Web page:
Response to the Comment by Haack et al. (2015) on the paper by Anfinogenov et al. (2014): John's stone: A possible fragment of the 1908 Tunguska meteorite

22 Sep 2016  ·  Anfinogenova Yana, Anfinogenov John, Budaeva Larisa, Kuznetsov Dmitry ·

The article provides an open discussion and a critical feedback to the comments of Haack et al. (2015) and emphasizes a significance of the first macroscopic evidence for a candidate meteorite of a new type: planetary-origin meteorite composed of silica-rich sedimentary rock. Discussion concerns the arguments for (i) candidate parental bodies including the Earth, Mars and icy moons of Saturn and Jupiter; (ii) PGE anomaly versus glassy silicate microspherules and quartz grains anomaly in the area of the 1908 Tunguska catastrophe; (iii) isotopic heterogeneity of unmixed silicate reservoirs on Mars; (iv) possible terrestrial loss or contamination in the noble gas signatures in meteorites that spent time in the extreme weather conditions; (v) cosmogenic isotopes and shielding; and (vi) pseudo meteorites... We conclude that the list of candidate parental bodies for hypothetical sedimentary-origin meteorites includes, but is not limited by the Earth, Mars, Enceladus, Ganymede, and Europa. A parental body should be identified based on the entire body of evidence which is not limited solely by tests of oxygen and noble gas isotopes whose signatures may undergo terrestrial contamination and may exhibit significant heterogeneity within the parental bodies. read more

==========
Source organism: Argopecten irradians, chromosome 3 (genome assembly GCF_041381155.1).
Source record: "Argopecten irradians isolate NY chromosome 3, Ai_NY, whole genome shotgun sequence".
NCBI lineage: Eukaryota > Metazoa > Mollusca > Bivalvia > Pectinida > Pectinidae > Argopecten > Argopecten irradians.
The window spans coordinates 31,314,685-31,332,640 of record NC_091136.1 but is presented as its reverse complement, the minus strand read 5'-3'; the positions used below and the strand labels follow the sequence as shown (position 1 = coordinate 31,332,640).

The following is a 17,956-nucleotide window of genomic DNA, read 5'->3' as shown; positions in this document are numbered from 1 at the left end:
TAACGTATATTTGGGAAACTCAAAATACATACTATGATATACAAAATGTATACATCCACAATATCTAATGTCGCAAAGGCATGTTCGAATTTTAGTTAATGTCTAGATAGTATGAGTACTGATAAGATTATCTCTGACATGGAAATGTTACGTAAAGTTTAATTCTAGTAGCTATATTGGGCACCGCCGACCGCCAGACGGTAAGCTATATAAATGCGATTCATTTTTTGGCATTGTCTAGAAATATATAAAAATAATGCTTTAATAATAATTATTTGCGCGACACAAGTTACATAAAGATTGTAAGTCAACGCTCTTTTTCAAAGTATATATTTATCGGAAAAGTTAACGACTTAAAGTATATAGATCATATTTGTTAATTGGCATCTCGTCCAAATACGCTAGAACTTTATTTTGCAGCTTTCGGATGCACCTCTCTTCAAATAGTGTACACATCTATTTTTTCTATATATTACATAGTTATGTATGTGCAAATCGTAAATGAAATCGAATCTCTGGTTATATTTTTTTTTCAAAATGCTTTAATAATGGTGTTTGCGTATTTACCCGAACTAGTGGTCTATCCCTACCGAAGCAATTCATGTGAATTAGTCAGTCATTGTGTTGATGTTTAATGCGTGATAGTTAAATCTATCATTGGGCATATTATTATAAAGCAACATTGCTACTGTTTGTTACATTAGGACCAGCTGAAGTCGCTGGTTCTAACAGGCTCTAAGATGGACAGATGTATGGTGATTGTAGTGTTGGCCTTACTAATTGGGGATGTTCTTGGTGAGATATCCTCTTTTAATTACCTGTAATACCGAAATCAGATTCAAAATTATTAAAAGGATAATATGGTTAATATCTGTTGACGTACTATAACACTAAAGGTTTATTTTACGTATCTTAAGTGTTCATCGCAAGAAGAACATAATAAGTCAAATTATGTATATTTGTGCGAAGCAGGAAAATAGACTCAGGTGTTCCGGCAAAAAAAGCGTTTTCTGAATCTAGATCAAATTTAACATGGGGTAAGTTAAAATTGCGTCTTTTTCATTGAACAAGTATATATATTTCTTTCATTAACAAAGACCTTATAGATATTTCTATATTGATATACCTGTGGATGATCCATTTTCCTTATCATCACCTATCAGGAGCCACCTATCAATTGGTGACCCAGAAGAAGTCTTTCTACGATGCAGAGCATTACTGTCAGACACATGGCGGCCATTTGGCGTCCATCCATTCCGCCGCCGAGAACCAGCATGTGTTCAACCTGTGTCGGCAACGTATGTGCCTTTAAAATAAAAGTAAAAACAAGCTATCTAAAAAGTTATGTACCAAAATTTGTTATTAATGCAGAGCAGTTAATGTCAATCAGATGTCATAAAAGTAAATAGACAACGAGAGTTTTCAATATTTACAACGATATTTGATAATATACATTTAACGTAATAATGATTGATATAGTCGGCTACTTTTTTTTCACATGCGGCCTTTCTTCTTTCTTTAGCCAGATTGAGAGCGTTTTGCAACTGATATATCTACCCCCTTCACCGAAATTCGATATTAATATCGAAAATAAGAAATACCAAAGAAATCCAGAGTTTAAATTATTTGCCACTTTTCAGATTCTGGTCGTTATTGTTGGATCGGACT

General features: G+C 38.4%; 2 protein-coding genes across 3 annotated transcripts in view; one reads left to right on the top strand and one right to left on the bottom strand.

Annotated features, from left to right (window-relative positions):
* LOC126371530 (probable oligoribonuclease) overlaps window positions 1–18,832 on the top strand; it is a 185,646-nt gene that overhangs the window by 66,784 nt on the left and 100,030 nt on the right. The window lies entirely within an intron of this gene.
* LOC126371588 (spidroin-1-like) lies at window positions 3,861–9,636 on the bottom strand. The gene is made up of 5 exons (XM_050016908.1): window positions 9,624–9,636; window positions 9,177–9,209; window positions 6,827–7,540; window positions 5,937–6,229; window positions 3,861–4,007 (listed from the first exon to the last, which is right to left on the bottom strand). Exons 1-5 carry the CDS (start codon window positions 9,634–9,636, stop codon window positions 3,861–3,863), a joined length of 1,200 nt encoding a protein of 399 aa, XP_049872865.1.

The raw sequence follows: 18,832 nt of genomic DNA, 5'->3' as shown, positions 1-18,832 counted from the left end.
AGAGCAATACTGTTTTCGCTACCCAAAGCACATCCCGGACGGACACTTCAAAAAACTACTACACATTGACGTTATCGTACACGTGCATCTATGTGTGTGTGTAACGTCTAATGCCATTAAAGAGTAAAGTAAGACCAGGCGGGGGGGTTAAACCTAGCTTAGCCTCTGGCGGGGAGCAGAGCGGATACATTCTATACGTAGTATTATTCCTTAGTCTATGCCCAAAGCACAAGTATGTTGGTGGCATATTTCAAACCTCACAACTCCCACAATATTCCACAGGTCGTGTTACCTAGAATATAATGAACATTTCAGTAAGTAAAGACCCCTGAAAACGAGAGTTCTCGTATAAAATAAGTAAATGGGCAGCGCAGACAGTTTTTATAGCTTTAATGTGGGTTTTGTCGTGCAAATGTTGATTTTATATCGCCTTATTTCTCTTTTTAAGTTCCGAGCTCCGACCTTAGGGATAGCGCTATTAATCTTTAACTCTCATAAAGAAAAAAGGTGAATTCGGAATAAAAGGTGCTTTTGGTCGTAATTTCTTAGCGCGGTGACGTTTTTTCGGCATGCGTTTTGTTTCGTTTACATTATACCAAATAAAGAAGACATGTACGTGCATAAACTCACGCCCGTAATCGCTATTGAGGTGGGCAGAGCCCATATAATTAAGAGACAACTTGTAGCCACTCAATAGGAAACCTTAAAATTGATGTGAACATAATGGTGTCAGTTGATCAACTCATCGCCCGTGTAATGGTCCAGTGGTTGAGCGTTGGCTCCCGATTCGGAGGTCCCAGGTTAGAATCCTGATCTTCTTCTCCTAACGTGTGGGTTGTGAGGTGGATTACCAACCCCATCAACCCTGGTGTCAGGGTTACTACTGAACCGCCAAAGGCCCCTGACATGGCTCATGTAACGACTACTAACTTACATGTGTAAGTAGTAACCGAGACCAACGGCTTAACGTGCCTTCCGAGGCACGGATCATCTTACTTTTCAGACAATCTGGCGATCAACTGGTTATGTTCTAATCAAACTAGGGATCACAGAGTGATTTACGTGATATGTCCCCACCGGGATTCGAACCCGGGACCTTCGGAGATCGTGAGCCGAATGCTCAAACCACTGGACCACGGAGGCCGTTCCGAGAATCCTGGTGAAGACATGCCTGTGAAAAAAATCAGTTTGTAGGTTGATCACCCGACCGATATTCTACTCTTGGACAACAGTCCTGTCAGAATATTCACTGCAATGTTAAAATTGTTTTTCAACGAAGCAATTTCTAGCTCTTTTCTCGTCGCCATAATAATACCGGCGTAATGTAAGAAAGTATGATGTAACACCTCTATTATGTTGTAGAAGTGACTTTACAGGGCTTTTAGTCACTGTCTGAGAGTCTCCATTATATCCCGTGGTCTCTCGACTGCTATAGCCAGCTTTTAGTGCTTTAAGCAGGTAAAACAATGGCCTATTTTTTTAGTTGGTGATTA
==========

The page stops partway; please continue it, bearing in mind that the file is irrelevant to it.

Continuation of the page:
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Earth and Planetary Astrophysics